Prohibition Against Financing Activities – One benefit for customs brokers under the law is that customs brokers are now prohibited from advancing and financing in behalf of their client-importers the payment of duties and taxes, arrastre charges, wharfage dues, storage fees and other port charges. In other words, importers can no longer ask their customs brokers to advance their duties, taxes and related costs.
Many importers normally require a minimum credit line prior to accrediting customs brokers. With this practice now prohibited, the financial standing of a customs broker will become less of a consideration when companies bid out their customs brokerage requirements.
New Qualifications for Licensure – Under the law, existing licensed and registered customs broker are automatically registered under the law. For those who intend to take the licensure examination, a more stringent set of qualification standards has been provided.
Specifically, only graduates with a bachelor degree or master’s degree in customs administration shall be qualified to take the exam. In the case of those with a master’s degree, they will only be allowed to take the licensure exam within the next 5 years from effectivity of the law.
In other words, by year 2009, only those with a bachelor degree in customs administration can be allowed to take the licensure examination. Implications on Current Corporate Practice.
To date, the President has yet to appoint the members of the Professional Regulatory Board, which is tasked to issue the implementing rules and regulations including the Code of Ethics for customs broker profession. As mentioned above, there are certainly many outstanding issues that must be clarified in the implementing rules.
One main concern is how the rules will apply on the corporate practice of customs brokerage. We certainly do not expect different rules for individuals and for corporations, although the latter may be exempt from certain requirements applicable to professionals.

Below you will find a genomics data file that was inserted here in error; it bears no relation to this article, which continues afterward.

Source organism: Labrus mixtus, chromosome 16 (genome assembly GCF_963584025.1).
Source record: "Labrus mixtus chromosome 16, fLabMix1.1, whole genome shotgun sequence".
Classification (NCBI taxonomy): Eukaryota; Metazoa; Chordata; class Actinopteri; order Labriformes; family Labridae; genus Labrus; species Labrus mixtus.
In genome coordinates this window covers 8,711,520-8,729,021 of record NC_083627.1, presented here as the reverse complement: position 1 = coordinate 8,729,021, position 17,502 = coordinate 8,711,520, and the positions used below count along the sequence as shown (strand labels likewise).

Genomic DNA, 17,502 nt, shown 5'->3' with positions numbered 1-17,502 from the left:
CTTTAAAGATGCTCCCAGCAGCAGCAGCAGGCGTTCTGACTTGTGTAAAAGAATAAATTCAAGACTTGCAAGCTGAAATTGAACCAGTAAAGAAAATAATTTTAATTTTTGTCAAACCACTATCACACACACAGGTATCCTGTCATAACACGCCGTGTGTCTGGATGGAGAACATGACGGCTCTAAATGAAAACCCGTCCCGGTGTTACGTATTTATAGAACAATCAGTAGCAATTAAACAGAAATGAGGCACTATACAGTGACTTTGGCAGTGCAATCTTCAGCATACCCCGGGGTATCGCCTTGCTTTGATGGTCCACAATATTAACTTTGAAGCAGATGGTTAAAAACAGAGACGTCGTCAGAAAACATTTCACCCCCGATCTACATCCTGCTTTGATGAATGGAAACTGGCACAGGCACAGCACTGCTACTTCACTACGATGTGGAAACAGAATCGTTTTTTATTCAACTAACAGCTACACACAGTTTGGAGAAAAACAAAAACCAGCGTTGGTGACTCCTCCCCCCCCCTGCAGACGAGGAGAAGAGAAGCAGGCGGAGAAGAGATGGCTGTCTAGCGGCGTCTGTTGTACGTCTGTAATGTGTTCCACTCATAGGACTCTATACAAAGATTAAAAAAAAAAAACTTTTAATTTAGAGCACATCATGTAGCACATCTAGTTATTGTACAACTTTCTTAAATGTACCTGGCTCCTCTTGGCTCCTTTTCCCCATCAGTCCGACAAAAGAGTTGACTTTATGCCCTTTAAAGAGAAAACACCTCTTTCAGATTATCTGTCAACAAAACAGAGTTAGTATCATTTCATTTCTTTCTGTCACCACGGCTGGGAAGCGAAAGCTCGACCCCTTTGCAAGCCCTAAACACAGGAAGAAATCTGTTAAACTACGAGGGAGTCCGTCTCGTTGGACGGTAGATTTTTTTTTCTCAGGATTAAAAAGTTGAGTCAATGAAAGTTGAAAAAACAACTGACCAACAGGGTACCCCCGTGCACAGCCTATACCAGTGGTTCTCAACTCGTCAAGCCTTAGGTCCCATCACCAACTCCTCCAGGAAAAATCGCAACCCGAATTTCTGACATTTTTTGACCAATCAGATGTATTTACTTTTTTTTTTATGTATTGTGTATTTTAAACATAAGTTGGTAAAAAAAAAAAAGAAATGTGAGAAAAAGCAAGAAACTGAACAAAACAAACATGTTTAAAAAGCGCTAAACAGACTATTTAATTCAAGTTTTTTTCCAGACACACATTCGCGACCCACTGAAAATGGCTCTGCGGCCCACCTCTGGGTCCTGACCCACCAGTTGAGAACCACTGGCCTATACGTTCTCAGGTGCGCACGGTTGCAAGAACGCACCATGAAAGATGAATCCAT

On the other hand, the application of the same set of rules can pose some problems for corporate customs brokers. By and large, we foresee future administrative roadblocks for the continuing registration and operations of corporations engaged in customs brokerage.
The reason for this is that the real intention of the law is to regulate the practice of the profession, to the exclusion of corporations. Considering that many logistics providers consider customs brokerage as part of their integrated service, these companies will now have to rethink their strategic plans to ensure that existing operations do not constitute as a practice of the profession.
The author is an international trade and customs consultant, and a licensed customs broker. He is also a Partner of the Law Firm of David Leabres Uvero Gaticales Mosquera Samson. Please contact firstname.lastname@example.org or (632) 4050021 / 29 for your comments.